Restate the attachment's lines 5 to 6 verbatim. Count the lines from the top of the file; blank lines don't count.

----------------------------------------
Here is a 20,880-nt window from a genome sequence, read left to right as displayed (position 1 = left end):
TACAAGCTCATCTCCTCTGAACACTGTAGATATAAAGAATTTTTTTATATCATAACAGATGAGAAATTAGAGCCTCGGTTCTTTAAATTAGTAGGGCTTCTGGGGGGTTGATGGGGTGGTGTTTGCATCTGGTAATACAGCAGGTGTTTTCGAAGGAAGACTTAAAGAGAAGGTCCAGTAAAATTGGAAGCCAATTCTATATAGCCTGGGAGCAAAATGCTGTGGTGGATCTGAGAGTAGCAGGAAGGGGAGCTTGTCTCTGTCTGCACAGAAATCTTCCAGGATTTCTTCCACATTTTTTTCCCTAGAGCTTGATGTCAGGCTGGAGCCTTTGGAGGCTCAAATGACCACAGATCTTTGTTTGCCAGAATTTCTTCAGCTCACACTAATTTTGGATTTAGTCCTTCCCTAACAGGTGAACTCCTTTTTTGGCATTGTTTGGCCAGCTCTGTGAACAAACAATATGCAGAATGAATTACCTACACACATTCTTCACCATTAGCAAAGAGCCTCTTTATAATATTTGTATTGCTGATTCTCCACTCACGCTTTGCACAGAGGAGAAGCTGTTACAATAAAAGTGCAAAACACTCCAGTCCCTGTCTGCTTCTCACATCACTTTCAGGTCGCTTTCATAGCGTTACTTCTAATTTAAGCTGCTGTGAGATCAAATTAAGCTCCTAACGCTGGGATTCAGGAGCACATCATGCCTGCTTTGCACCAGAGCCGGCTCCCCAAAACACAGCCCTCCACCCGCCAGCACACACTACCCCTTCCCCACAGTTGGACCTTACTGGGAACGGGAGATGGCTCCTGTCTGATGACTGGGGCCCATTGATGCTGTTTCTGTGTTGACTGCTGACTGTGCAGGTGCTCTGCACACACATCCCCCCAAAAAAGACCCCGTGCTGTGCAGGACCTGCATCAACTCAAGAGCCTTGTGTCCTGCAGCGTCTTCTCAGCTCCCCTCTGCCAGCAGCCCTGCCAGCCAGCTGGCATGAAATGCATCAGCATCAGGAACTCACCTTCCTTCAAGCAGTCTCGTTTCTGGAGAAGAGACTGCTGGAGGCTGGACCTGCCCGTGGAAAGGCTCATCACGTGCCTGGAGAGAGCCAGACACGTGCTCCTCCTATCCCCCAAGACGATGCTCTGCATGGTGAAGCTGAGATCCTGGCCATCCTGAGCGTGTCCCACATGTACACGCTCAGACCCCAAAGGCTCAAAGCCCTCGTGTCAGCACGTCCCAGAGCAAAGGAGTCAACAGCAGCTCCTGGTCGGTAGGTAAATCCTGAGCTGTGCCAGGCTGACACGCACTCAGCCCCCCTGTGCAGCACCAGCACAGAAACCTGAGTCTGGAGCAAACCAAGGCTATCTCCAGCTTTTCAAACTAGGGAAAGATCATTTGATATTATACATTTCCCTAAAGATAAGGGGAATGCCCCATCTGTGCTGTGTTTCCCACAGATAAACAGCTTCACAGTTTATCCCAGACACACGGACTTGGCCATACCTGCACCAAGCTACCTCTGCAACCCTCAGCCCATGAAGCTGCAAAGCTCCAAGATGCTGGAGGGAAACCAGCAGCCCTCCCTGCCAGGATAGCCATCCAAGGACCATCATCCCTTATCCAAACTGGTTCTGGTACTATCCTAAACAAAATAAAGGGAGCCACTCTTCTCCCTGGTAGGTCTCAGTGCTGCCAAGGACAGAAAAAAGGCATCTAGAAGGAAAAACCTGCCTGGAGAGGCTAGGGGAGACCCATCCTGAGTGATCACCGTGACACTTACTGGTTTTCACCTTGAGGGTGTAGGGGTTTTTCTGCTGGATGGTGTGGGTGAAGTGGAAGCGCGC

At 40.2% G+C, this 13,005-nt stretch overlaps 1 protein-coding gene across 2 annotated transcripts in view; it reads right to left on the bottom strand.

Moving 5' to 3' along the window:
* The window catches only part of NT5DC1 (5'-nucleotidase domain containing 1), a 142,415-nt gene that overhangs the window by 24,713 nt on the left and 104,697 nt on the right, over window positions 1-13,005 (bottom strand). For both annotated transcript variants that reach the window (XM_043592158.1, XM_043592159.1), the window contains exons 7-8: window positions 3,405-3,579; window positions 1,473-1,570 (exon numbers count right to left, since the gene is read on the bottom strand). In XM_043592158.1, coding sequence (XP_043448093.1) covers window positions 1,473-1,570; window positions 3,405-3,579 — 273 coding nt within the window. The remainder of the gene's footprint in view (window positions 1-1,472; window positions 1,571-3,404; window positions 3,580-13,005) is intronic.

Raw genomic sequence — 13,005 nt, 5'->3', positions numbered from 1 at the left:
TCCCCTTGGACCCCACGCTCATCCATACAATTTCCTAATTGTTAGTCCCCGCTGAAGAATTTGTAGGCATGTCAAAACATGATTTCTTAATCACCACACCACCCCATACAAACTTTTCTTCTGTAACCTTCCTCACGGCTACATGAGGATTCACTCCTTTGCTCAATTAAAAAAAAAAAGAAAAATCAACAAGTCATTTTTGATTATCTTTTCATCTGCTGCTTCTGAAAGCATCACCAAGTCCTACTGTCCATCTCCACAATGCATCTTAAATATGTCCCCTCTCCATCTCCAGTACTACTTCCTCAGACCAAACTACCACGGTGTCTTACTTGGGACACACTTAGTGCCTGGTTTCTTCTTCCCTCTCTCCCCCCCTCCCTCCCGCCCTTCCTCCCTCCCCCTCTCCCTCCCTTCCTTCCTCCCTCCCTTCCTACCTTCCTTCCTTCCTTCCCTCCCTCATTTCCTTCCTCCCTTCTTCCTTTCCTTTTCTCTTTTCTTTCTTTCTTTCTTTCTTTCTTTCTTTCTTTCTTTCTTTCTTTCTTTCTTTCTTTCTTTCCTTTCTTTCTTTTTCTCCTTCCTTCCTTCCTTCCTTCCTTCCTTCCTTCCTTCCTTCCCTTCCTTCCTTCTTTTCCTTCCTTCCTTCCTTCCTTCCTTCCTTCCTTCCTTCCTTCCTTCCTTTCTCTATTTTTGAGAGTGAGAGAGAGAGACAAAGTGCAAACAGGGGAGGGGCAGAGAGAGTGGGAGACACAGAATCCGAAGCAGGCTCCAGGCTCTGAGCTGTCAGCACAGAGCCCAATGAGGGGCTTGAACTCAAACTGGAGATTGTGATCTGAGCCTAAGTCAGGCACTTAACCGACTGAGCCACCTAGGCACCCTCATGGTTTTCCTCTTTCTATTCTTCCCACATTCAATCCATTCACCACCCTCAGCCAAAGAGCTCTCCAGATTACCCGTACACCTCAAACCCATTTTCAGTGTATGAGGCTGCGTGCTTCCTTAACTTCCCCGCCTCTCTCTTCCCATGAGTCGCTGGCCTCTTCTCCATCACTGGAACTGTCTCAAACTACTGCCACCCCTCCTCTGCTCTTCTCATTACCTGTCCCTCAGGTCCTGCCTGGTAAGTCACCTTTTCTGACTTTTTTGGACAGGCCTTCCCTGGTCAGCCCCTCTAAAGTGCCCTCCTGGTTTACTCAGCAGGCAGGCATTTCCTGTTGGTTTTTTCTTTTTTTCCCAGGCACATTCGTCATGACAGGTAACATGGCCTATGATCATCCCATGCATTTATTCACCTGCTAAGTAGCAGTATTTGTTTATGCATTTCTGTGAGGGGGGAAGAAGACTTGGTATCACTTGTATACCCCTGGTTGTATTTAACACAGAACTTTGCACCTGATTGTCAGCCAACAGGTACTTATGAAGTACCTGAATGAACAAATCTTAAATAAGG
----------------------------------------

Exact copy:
* The window catches only part of NT5DC1 (5'-nucleotidase domain containing 1), a 142,415-nt gene that overhangs the window by 24,713 nt on the left and 104,697 nt on the right, over window positions 1-13,005 (bottom strand). For both annotated transcript variants that reach the window (XM_043592158.1, XM_043592159.1), the window contains exons 7-8: window positions 3,405-3,579; window positions 1,473-1,570 (exon numbers count right to left, since the gene is read on the bottom strand). In XM_043592158.1, coding sequence (XP_043448093.1) covers window positions 1,473-1,570; window positions 3,405-3,579 — 273 coding nt within the window. The remainder of the gene's footprint in view (window positions 1-1,472; window positions 1,571-3,404; window positions 3,580-13,005) is intronic.

Raw genomic sequence — 13,005 nt, 5'->3', positions numbered from 1 at the left: